Distracted cooks get surprises. Anyone whose fingers have had unexpected contact with a sharp kitchen knife knows this. Are you cooking at home more than usual? Maybe you have a fierce pair of scissors and you cut something unintentionally (like, for instance, the webbing between your thumb and fingers). Perhaps you’ve clipped yourself with a vegetable-slicing mandolin. We’ve all been there. Everyone can agree that it’s excruciating when you injure your hands or fingers, whether it happened in the kitchen or in another locale.
Recently, a patient came in with a stitched-up hand and a story of kitchen-related injury. I assessed the wound and supported the ER’s work with a traditional Chinese medical treatment to speed healing and mitigate scar formation. All good, right?
Imagine my surprise when, just days later, I thwacked off half a fingernail while chopping vegetables as I fumed about the state of the world in 2020.
If you’ve had a mishap like this, I feel your pain. Oh, does it hurt! My finger would not stop bleeding, either. I won’t share horrifying details, but at the twenty-minute mark (which is when you should seek medical attention if a wound hasn’t stopped bleeding), it was still gushing. Finally, I asked myself what I would do if a patient came into my office just having slammed their finger in their car door. What would I do if I happened to be a bystander to a hand or finger injury? I took a breath and did for myself what I’d do for a patient, and the flood abated.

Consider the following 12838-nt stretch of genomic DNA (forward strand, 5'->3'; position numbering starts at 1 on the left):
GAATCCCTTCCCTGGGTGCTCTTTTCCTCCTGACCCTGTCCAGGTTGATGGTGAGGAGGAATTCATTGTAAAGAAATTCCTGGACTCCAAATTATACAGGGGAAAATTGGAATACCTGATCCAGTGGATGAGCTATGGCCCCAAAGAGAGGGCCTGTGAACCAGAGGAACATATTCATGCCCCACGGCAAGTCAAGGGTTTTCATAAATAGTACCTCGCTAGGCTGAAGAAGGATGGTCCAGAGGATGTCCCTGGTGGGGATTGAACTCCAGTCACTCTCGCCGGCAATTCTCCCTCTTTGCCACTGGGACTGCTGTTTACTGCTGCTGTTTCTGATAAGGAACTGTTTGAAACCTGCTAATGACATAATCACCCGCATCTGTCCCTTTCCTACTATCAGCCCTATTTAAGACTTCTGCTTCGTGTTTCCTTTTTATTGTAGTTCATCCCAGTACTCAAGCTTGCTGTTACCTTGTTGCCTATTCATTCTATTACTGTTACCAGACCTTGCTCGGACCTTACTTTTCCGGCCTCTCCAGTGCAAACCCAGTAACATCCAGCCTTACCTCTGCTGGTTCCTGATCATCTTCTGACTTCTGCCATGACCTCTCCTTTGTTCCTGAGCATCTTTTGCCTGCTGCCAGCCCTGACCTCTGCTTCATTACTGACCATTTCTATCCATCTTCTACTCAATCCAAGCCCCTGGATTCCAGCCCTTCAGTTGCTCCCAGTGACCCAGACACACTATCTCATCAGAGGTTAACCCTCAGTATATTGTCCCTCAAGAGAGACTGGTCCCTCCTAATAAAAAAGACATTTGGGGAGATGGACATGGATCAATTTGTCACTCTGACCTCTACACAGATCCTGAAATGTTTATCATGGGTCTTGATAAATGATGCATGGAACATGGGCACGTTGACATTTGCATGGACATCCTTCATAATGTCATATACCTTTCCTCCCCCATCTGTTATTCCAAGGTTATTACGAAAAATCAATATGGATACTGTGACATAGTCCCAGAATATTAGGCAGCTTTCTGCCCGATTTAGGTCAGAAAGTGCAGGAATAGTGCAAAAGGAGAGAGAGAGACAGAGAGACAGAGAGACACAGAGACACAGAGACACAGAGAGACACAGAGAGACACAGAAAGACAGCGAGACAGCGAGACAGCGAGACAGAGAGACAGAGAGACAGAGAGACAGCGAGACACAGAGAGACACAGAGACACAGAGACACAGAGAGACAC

If you’ve injured yourself to the extent that I did, you probably do need allopathic medical attention. Meantime, there are a few things to do beforehand to ameliorate a free-fall and I’ll share some actions for you to take that can mitigate nerve damage and/or scar formation.
~~~Take inventory of your first aid kit today~~~
Do you have wound wash, triple antibiotic cream, and non-stick gauze pads at home? I have professional tools in my office but realized, to my dismay, that I had little of use in my home kit. Do you know why you need non-stick gauze pads? Read this blog post, titled “I cut off half my fingernail; here’s what not to do.” That poor soul did to her index finger exactly what I did to my middle finger. She explains clearly why not to use regular gauze pads. (Note to the squeamish: she shares pictures of her ordeal; you will thank me for not sharing mine). If you really want to plan ahead and add to the knowledge-and-skills element of your first aid kit, you can even take a free 90-minute course from Stop The Bleed on how to help yourself or someone else in an emergency situation.